Congress Passes Paul Amendment to Reject UN Taxes PDF Print E-mail

Congress Passes Paul Amendment to Reject UN Taxes

June 15, 2005      Washington, DC:  The US House of Representatives today unanimously passed legislation introduced by Congressman Ron Paul that ensures no Americans will be forced to pay taxes to the United Nations.  Under Paul’s amendment to a State Department funding bill, no US taxpayer dollars may be used to develop, implement, or impose any tax on American citizens to raise revenue for the UN. “The UN continues to build the foundation for global government, and a worldwide tax is the key to their entire agenda,” Paul stated.  “This is not hyperbole-- in fact, the UN’s own website is quite open about the organization’s ambitions.  The UN has established a system of international laws and international courts; now it needs an enforcement mechanism in the form of an international army.  If UN bureaucrats succeed in creating a worldwide tax, they will become totally unaccountable to national governments and their citizens.”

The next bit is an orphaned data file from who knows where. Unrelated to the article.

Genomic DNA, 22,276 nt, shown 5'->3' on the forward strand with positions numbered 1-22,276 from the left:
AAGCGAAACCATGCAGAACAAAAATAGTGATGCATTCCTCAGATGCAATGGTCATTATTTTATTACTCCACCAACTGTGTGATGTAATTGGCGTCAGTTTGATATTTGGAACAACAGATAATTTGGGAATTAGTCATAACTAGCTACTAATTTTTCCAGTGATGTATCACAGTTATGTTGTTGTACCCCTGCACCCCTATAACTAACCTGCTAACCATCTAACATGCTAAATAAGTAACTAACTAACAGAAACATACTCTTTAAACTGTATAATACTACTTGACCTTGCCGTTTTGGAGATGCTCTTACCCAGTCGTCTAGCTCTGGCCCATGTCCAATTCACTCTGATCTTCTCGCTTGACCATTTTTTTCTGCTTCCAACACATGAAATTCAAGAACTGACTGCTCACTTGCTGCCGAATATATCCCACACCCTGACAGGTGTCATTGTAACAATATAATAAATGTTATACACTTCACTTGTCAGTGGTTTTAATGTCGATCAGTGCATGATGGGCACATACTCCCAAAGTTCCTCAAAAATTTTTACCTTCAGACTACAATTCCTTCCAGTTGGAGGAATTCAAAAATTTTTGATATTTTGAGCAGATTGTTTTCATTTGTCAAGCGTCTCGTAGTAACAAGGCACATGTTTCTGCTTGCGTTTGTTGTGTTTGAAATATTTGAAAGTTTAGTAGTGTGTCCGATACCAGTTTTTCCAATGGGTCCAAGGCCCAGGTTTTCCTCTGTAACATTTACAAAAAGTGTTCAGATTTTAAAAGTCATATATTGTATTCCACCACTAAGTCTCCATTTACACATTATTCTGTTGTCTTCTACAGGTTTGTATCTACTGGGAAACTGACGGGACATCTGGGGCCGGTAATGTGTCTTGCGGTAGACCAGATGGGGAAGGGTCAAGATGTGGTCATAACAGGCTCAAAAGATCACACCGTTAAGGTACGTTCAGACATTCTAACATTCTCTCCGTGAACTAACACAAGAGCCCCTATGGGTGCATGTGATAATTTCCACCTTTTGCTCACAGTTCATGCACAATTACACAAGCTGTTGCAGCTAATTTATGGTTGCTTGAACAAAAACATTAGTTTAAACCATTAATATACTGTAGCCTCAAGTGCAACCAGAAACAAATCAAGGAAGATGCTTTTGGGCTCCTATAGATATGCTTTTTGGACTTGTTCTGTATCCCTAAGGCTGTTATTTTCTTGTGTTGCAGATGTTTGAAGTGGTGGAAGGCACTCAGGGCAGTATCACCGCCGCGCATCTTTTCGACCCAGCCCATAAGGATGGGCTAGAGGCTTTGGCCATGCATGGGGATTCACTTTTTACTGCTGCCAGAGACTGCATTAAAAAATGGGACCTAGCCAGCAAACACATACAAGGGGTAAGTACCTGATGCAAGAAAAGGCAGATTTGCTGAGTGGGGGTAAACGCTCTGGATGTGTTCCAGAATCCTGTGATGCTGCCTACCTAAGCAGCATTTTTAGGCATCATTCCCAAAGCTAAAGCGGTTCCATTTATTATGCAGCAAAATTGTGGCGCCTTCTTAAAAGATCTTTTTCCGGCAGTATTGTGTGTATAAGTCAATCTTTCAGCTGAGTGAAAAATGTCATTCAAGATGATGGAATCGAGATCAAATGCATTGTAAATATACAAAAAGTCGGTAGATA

The UN has sought to impose a global tax for years.  The infamous “Tobin Tax,” imposed on cross-border currency transactions, has been the dream of UN globalists since the late 1970s.  The Tobin Tax was designed to create an independent source of funding for UN bureaucrats, who resent having to rely on what they see as paltry UN dues paid by member nations.  A tax on currency exchanges conservatively would raise $300 billion annually, giving the UN an ongoing stream of income. 

Political differences thus far have prevented the Tobin Tax from becoming a reality, but many other UN tax proposals have been considered.  In 2004 a group of G8 nations agreed to explore a UN tax on airline tickets, which also could raise billions every year.  Paul’s legislation sends a strong message to the world that the American people will not accept any form of UN taxation.